The European Central Bank will conclude its meeting at 11:45 GMT Thursday. With inflation raging, it is almost certain to end asset purchases and telegraph a rate increase for next month. For the euro, the question is whether the ECB is comfortable with rate hikes of 50 basis points or whether it will stick to smaller 25bp moves. The most likely outcome is a ‘slow and steady’ message, which could disappoint the single currency.
The Eurozone economy has been incredibly resilient in recent months, absorbing the dramatic spike in food and energy prices without any serious injuries. The unemployment rate is at its lowest since the euro came into existence, business surveys point to solid growth this quarter, and inflation expectations remain historically elevated.
Pent-up demand from consumers loaded with savings after the lockdowns has been enough to ‘mask’ the negative impact from the cost of living crisis so far. However, not everything is rosy. Business and consumer confidence metrics have fallen sharply while demand for European exports is dwindling with the Chinese economy going downhill.
Hence, even though the sun is still shining, storm clouds are gathering and the time window to tighten monetary policy is limited. ECB officials would likely have preferred to raise interest rates immediately at this meeting with inflation still firing up, but doing so would violate their own forward guidance, so it is extremely unlikely.
Instead, this meeting will probably be used as a stepping stone to prepare the markets for a rate increase in July.
The ECB has telegraphed its intentions well. Asset purchases will end this month, before interest rates are increased next month. President Lagarde even said that the central bank intends to exit negative interest rates by the end of September.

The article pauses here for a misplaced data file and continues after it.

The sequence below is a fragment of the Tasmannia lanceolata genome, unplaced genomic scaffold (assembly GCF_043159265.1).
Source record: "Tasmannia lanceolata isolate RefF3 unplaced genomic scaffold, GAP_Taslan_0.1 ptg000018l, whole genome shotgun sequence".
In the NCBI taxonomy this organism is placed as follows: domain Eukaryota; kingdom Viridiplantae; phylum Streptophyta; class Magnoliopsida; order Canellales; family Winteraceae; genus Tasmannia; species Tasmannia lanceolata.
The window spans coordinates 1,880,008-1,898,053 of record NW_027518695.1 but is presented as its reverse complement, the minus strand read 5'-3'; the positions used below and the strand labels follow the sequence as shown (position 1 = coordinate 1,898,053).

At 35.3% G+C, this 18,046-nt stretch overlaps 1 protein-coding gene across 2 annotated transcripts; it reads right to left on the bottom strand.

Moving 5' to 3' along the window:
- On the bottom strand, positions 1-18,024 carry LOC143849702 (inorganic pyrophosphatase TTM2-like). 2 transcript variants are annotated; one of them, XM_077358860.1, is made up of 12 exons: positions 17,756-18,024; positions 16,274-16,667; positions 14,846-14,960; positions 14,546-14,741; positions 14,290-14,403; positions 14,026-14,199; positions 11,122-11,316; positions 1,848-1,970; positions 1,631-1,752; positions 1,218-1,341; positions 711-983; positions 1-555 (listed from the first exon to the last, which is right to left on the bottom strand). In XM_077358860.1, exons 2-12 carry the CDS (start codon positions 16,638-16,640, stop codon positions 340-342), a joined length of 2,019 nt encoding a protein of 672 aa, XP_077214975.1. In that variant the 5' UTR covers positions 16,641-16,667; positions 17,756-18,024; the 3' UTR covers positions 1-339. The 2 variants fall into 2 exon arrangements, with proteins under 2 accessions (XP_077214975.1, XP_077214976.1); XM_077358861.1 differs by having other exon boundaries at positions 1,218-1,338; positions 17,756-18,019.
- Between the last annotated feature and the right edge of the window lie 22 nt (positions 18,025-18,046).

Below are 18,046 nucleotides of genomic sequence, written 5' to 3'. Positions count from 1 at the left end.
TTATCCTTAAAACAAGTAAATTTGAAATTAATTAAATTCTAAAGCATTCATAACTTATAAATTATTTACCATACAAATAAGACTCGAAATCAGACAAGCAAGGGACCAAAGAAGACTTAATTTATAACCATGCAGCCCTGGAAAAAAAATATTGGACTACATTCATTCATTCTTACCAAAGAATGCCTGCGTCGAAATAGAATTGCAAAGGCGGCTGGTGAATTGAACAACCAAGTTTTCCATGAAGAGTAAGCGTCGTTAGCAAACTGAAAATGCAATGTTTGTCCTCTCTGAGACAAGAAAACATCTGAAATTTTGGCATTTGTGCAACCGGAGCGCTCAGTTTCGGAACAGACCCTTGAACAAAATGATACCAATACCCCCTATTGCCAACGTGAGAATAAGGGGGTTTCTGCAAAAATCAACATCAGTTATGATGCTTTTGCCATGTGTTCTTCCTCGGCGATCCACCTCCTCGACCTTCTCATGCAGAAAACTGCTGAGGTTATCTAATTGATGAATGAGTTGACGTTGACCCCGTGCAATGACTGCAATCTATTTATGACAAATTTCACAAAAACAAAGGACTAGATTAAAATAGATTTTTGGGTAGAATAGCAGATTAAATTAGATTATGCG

As usual, traders seem to have gone too far with pricing in the tightening. Market pricing currently implies a one-in-four chance of a rate increase this week, which is almost impossible based on the forward guidance and recent commentary. A rate hike of 25 basis points is fully priced in for next month, and there’s an additional 35% probability for a bigger, 50 basis points move.
Therefore, if rates are kept unchanged, the initial reaction in the euro will likely be negative. The secondary reaction will depend on Lagarde’s press conference and whether traders sense that 50bps moves are possible.
Admittedly, there’s no real incentive to signal bigger moves are coming. Raising rates with brute force after asset purchases have stopped would risk panic in bond markets, making the ECB’s job even harder. The last thing the central bank wants is to have to choose between fighting inflation or saving the Italian bond market from a crisis. ‘Slow and steady’ is the name of the game.
All told, the risks surrounding the euro remain tilted to the downside. The single currency has recovered recently but this seems mostly like a relief bounce following a sharp decline, not the beginning of a new uptrend.
For starters, the market might be pricing in too many rate increases from the ECB considering the fragility in the economy. Once the reopening momentum fades, there could be a sharp economic slowdown, especially if energy prices remain so elevated. Overall, the euro typically needs a booming global economy and rising stock markets to perform well, neither of which is likely for now.
There are three catalysts that could trigger a trend reversal in euro/dollar. The Fed pauses its tightening cycle, the war in Ukraine ends, or China abandons its zero-covid strategy. A combination of these would be even more powerful. Until then, it’s difficult to call for a revival in the euro.
Taking a technical look at euro/dollar, any declines could encounter immediate support around the 1.0640 region.
On the upside, the first barrier for buyers to overcome would be the 1.0780 hurdle.